“Low serum C4 concentrations: an inherited predisposition to insulin dependent diabetes?”

  10. Schizophrenia is a major psychological condition affecting hundreds of thousands of individuals worldwide, and is characterized cognitive impairments such as auditory hallucinations, decreased concentration, and delusional thinking. The onset of symptoms usually occur in late adolescents and early adulthood, and as the study (Schizophrenia risk from complex variation of complement component 4) suggests, is linked to an over activation of the complement system. The complement system is responsible for regulation of inflammation and elimination of infectious agents through activation of various proteins. In particular, this study has found a link between variations within the C4A gene that codes for the C4 protein of the complement. This gene variant leads to over activation of a process mediated by the complement system known as synaptic pruning, which ultimately leads to a decreased number of synapses within the brain, a characteristic trait seen in schizophrenic patients.

    Many studies have reported a correlation in marijuana use and the development of schizophrenia. According to the article “Marijuana use in the immediate 5-year premorbid period is associated with increased risk of onset of schizophrenia and related psychotic disorders,” prolonged exposure to marijuana is associated with earlier onset and increased rate of the onset of psychosis. In another study (Marijuana use and brain immune mechanisms) THC was reported to inhibit the migratory capability of macrophage-like cells and suggests that early stage exposure to cannabinoids has potential to fundamental alter neuroimmune responses. Due to these findings, do you think it’s possible that cannaboid associated schizophrenia can be explained by a decrease in macrophage activity which could possibly increase the need for complement system response? As stated within the original article, an increase in complement system activity is linked to the development of schizophrenia.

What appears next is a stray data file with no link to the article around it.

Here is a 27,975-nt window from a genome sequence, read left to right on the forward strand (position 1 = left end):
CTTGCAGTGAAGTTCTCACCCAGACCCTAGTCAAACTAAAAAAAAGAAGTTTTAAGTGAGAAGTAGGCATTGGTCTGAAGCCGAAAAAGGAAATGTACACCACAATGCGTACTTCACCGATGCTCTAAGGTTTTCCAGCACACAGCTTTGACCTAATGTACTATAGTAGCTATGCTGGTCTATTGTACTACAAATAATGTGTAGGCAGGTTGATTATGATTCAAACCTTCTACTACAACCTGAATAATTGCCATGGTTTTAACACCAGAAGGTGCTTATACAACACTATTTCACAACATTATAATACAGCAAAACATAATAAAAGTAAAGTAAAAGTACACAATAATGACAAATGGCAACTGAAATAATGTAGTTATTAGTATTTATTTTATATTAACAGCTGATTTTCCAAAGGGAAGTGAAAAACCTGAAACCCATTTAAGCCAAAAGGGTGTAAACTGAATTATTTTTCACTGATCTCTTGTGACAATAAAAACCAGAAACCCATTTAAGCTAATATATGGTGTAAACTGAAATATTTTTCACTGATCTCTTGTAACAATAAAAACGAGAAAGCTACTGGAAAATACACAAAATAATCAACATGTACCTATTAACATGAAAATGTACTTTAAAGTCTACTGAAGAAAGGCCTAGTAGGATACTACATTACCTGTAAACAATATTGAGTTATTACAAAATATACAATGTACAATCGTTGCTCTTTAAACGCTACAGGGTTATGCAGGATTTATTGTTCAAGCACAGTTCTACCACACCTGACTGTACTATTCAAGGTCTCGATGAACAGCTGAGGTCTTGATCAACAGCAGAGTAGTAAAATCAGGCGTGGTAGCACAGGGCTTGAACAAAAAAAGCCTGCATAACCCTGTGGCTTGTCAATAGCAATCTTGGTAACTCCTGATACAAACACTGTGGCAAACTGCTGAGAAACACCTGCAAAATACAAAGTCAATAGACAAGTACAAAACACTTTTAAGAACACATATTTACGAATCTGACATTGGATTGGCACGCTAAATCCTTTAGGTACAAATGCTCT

Kelley ME1, Wan CR2, Broussard B3, Crisafio A4, Cristofaro S5, Johnson S5, Reed TA4, Amar P5, Kaslow NJ5, Walker EF6, Compton MT7.“Marijuana use in the immediate 5-year premorbid period is associated with increased risk of onset ofschizophrenia and related psychotic disorders.” Schizophr Res. 2016 Mar;171(1-3):62-7. doi: 10.1016/j.schres.2016.01.015. Epub 2016 Jan 17.
    Cabral GA1, Jamerson M2. “Marijuana use and brain immune mechanisms.” Int Rev Neurobiol. 2014;118:199-230. doi: 10.1016/B978-0-12-801284-0.00008-7.

Leave a Reply

Your email address will not be published. Required fields are marked *

You may use these HTML tags and attributes: <a href="" title=""> <abbr title=""> <acronym title=""> <b> <blockquote cite=""> <cite> <code> <del datetime=""> <em> <i> <q cite=""> <s> <strike> <strong>